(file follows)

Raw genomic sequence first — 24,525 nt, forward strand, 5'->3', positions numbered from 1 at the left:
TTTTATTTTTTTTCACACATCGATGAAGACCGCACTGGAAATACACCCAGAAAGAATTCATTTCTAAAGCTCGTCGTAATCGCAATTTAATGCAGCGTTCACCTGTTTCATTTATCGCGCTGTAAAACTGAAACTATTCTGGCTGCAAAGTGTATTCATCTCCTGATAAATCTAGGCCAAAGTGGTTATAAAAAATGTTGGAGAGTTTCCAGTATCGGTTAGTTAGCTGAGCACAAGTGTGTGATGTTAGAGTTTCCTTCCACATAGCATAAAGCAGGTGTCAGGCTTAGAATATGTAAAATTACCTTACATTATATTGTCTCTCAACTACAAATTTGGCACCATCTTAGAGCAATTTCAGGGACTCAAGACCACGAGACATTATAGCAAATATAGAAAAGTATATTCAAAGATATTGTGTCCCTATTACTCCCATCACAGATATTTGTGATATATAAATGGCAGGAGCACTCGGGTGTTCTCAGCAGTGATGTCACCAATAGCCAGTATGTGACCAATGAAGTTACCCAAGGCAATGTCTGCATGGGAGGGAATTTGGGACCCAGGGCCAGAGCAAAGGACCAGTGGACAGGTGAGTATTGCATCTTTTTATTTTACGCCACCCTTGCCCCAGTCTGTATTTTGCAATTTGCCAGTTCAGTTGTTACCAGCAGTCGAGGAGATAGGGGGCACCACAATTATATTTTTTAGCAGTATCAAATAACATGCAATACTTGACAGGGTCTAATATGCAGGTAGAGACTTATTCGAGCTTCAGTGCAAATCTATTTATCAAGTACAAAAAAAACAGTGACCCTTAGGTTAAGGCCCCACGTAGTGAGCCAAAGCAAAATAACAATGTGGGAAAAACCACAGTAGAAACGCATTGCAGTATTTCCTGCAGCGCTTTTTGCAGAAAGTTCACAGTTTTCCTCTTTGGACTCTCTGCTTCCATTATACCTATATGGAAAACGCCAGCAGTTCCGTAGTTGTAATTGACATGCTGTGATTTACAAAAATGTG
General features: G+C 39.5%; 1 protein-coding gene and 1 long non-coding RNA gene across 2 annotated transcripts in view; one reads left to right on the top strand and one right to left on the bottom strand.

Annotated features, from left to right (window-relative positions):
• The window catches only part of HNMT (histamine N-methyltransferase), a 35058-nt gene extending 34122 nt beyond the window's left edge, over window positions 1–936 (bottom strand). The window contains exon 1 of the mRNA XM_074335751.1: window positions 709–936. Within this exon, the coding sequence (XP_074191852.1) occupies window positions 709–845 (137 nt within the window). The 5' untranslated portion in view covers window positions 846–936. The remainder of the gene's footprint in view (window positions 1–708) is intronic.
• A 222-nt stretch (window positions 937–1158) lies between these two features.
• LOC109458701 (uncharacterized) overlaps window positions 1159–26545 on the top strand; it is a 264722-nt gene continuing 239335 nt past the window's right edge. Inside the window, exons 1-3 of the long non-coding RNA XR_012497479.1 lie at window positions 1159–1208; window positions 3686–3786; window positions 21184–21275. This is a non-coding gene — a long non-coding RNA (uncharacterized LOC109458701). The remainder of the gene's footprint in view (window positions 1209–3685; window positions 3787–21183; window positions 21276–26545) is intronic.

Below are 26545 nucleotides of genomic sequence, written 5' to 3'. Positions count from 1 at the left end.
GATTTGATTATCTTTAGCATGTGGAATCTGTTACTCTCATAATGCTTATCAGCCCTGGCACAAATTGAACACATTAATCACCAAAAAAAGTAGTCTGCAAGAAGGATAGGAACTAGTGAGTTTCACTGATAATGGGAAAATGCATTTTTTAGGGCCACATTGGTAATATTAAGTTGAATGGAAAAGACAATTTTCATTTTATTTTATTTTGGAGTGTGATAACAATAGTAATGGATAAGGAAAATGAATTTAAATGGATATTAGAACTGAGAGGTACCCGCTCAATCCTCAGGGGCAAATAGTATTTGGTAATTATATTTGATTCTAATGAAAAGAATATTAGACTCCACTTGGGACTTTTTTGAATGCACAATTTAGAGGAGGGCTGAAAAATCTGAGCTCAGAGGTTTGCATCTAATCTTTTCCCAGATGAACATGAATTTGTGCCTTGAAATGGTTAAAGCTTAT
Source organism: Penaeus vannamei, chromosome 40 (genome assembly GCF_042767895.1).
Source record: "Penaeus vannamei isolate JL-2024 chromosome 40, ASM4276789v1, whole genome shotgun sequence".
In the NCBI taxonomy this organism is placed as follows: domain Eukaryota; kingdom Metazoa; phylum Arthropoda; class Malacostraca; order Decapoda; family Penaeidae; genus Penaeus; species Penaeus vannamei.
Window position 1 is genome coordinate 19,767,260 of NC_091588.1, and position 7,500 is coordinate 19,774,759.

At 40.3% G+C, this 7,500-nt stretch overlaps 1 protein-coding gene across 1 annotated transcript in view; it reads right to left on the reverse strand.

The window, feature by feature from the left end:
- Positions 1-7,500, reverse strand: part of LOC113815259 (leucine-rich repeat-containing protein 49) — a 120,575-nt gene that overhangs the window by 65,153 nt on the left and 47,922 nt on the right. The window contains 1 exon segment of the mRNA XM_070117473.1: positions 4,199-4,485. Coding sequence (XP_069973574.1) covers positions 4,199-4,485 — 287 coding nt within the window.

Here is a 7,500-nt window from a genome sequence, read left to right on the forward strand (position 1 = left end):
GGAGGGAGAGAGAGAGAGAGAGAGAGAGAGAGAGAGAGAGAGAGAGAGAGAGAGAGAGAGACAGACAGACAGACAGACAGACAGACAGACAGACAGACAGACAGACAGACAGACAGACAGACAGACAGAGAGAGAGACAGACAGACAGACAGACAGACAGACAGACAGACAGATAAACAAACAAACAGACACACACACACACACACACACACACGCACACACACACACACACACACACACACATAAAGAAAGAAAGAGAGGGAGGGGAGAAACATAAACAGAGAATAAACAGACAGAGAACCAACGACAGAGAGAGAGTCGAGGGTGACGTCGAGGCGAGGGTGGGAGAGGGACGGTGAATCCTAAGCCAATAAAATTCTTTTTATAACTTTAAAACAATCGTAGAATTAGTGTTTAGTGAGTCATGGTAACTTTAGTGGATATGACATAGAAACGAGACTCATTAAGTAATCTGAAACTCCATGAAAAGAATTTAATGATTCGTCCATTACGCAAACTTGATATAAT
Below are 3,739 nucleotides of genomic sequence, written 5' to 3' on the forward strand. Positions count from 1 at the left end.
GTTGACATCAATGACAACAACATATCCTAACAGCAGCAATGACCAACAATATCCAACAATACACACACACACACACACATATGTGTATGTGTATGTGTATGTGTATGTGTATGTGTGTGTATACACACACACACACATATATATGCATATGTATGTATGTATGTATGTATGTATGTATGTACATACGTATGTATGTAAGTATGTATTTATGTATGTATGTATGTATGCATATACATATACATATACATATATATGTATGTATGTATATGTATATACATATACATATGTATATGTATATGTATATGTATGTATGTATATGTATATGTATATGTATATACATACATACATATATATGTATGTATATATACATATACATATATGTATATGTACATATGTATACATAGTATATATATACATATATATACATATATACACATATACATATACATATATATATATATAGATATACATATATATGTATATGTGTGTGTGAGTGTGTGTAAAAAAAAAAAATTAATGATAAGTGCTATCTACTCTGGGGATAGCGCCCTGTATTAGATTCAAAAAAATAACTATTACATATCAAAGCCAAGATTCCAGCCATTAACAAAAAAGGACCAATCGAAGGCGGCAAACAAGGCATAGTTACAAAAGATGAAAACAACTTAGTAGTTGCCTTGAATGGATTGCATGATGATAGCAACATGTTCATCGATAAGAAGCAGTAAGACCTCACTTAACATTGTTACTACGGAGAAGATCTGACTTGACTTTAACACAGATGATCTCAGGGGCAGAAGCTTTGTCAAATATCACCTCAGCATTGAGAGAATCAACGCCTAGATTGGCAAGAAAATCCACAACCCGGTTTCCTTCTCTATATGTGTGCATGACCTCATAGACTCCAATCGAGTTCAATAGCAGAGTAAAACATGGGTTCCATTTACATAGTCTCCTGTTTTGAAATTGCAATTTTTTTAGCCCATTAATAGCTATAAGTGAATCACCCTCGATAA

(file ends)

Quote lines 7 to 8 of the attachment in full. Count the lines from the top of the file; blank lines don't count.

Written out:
• LOC109458701 (uncharacterized) overlaps window positions 1159–26545 on the top strand; it is a 264722-nt gene continuing 239335 nt past the window's right edge. Inside the window, exons 1-3 of the long non-coding RNA XR_012497479.1 lie at window positions 1159–1208; window positions 3686–3786; window positions 21184–21275. This is a non-coding gene — a long non-coding RNA (uncharacterized LOC109458701). The remainder of the gene's footprint in view (window positions 1209–3685; window positions 3787–21183; window positions 21276–26545) is intronic.

Below are 26545 nucleotides of genomic sequence, written 5' to 3'. Positions count from 1 at the left end.